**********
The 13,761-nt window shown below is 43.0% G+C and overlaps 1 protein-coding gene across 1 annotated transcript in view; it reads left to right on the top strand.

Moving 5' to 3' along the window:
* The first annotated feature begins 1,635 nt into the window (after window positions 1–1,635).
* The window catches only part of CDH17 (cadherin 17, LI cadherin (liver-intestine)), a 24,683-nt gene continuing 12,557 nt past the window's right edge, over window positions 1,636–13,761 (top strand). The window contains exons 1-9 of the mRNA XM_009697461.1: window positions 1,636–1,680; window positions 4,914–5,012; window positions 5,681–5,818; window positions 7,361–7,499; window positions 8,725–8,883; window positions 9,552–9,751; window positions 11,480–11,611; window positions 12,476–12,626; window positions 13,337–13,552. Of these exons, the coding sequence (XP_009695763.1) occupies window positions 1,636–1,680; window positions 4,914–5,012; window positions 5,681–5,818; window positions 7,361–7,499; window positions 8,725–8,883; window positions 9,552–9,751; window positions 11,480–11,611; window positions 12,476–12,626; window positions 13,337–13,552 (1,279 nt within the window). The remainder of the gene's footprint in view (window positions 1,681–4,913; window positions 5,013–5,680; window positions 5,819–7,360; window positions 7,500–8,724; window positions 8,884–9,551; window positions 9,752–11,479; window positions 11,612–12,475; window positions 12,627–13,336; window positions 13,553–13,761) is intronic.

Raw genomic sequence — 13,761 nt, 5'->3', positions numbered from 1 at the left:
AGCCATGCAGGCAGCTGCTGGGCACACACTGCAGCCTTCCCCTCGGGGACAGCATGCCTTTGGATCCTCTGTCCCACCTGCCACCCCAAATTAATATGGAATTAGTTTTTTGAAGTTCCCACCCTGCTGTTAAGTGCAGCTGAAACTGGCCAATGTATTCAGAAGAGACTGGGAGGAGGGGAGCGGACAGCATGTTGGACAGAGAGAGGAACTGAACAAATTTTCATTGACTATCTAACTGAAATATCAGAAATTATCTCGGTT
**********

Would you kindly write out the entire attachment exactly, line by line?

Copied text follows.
The 13,761-nt window shown below is 43.0% G+C and overlaps 1 protein-coding gene across 1 annotated transcript in view; it reads left to right on the top strand.

Moving 5' to 3' along the window:
* The first annotated feature begins 1,635 nt into the window (after window positions 1–1,635).
* The window catches only part of CDH17 (cadherin 17, LI cadherin (liver-intestine)), a 24,683-nt gene continuing 12,557 nt past the window's right edge, over window positions 1,636–13,761 (top strand). The window contains exons 1-9 of the mRNA XM_009697461.1: window positions 1,636–1,680; window positions 4,914–5,012; window positions 5,681–5,818; window positions 7,361–7,499; window positions 8,725–8,883; window positions 9,552–9,751; window positions 11,480–11,611; window positions 12,476–12,626; window positions 13,337–13,552. Of these exons, the coding sequence (XP_009695763.1) occupies window positions 1,636–1,680; window positions 4,914–5,012; window positions 5,681–5,818; window positions 7,361–7,499; window positions 8,725–8,883; window positions 9,552–9,751; window positions 11,480–11,611; window positions 12,476–12,626; window positions 13,337–13,552 (1,279 nt within the window). The remainder of the gene's footprint in view (window positions 1,681–4,913; window positions 5,013–5,680; window positions 5,819–7,360; window positions 7,500–8,724; window positions 8,884–9,551; window positions 9,752–11,479; window positions 11,612–12,475; window positions 12,627–13,336; window positions 13,553–13,761) is intronic.

Raw genomic sequence — 13,761 nt, 5'->3', positions numbered from 1 at the left:
AGCCATGCAGGCAGCTGCTGGGCACACACTGCAGCCTTCCCCTCGGGGACAGCATGCCTTTGGATCCTCTGTCCCACCTGCCACCCCAAATTAATATGGAATTAGTTTTTTGAAGTTCCCACCCTGCTGTTAAGTGCAGCTGAAACTGGCCAATGTATTCAGAAGAGACTGGGAGGAGGGGAGCGGACAGCATGTTGGACAGAGAGAGGAACTGAACAAATTTTCATTGACTATCTAACTGAAATATCAGAAATTATCTCGGTT